A network topology is like a framework, although purely in virtual terms. A topology is a layout of how computers should connect, not how they are physically arranged in a space.
The most common network topologies include the bus topology, which connects all the computers with a single cable. The computers are all able to see when a machines taps into the wire to connect to another machine, however privacy is assured as only the connecting units can access the data. This arrangement work well with less devices, it’s easy enough to set up (10Base-2 ("ThinNet") and 10Base-5 ("ThickNet") cables work well). However the downside is that if the connecting cable fails all the units attached cannot interact.
The second one is the ring topology, typically used in schools; the arrangement is such that each unit is connected to two other units, hence like a ring. If one of the units crashes however the whole network ceases to function properly (FDDI, SONET, or Token Ring technology are good for implementing this topology).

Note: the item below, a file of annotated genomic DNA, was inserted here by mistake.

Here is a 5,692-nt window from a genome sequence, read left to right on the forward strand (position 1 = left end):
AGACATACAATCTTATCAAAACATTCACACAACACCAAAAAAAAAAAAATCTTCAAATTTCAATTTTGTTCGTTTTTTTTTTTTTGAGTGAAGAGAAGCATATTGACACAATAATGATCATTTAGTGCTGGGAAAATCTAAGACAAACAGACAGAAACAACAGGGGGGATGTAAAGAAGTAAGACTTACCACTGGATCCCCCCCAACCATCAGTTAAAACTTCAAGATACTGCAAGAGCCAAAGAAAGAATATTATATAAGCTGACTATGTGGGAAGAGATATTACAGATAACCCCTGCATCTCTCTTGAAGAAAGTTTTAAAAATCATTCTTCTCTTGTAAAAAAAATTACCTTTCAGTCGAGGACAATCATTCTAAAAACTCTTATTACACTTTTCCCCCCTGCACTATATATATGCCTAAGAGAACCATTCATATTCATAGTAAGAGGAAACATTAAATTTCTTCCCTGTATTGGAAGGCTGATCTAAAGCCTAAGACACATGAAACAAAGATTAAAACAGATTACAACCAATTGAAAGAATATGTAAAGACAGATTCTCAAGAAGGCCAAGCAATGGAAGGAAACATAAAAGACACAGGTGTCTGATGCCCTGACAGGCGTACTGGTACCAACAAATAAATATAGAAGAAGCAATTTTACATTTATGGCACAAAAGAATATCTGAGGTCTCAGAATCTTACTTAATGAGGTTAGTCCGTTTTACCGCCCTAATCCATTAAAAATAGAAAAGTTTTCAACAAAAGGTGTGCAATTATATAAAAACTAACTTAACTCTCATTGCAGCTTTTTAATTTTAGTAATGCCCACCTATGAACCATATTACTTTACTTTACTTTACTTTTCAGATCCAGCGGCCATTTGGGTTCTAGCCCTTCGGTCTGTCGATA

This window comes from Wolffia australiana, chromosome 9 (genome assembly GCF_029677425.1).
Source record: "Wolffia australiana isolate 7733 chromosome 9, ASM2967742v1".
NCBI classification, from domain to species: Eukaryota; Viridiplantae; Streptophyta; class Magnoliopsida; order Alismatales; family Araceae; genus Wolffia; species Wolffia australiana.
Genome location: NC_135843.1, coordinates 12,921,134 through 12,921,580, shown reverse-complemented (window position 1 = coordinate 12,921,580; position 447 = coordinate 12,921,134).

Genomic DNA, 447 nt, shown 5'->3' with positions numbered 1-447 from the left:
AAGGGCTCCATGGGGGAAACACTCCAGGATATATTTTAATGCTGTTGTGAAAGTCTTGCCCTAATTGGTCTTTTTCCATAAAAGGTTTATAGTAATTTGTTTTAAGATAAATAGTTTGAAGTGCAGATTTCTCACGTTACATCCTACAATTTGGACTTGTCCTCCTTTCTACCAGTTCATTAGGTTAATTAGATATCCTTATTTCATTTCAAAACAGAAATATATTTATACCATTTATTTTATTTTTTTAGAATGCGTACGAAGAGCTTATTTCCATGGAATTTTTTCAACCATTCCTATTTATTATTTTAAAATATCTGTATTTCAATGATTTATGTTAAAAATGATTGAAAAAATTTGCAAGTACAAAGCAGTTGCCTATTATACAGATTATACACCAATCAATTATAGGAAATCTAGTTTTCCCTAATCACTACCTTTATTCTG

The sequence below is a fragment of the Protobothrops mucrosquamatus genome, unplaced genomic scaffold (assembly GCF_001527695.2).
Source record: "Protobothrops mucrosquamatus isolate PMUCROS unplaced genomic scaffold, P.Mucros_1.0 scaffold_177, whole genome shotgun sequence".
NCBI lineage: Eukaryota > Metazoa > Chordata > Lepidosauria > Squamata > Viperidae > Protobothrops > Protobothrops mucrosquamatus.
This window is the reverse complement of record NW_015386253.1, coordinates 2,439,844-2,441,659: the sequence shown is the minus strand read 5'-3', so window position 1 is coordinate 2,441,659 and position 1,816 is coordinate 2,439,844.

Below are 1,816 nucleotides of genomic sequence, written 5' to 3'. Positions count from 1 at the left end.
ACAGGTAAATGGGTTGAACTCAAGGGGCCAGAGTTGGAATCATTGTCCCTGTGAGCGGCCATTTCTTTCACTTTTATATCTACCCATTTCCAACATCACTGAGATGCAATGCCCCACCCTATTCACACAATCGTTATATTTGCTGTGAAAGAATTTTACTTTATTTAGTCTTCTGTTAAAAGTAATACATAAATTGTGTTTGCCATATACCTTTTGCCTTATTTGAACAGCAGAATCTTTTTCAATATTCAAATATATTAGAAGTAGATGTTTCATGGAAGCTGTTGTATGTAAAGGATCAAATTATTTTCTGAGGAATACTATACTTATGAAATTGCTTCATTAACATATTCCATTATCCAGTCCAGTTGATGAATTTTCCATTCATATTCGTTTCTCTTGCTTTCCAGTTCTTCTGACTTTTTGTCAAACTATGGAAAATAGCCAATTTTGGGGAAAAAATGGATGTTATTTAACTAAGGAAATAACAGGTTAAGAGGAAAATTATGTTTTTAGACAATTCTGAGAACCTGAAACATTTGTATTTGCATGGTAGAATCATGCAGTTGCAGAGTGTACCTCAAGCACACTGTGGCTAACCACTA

Next, the star topology typically has a hub (hub, router or switch) to which all units are connecting using a unshielded twisted pair cable. The benefits of this type are that if a unit crashes, the network still continues to function. The downside is that more cable is required.
The tree topology consists of a number of star topologies connected through a bus topology. Confusing? It’s actually quite simple; we simple connect the central hubs of the star networks in the form of a bus topology. This type of network is easy to expand.
The mesh topology uses routes, therefore any messages transferred can take a number of routes to get to their destination, in a full mesh network, every device connects to every other device.
The type of topology you choose to implement really depends on you requirements, so look carefully at the number of units involved and how complicated your network is expected to be.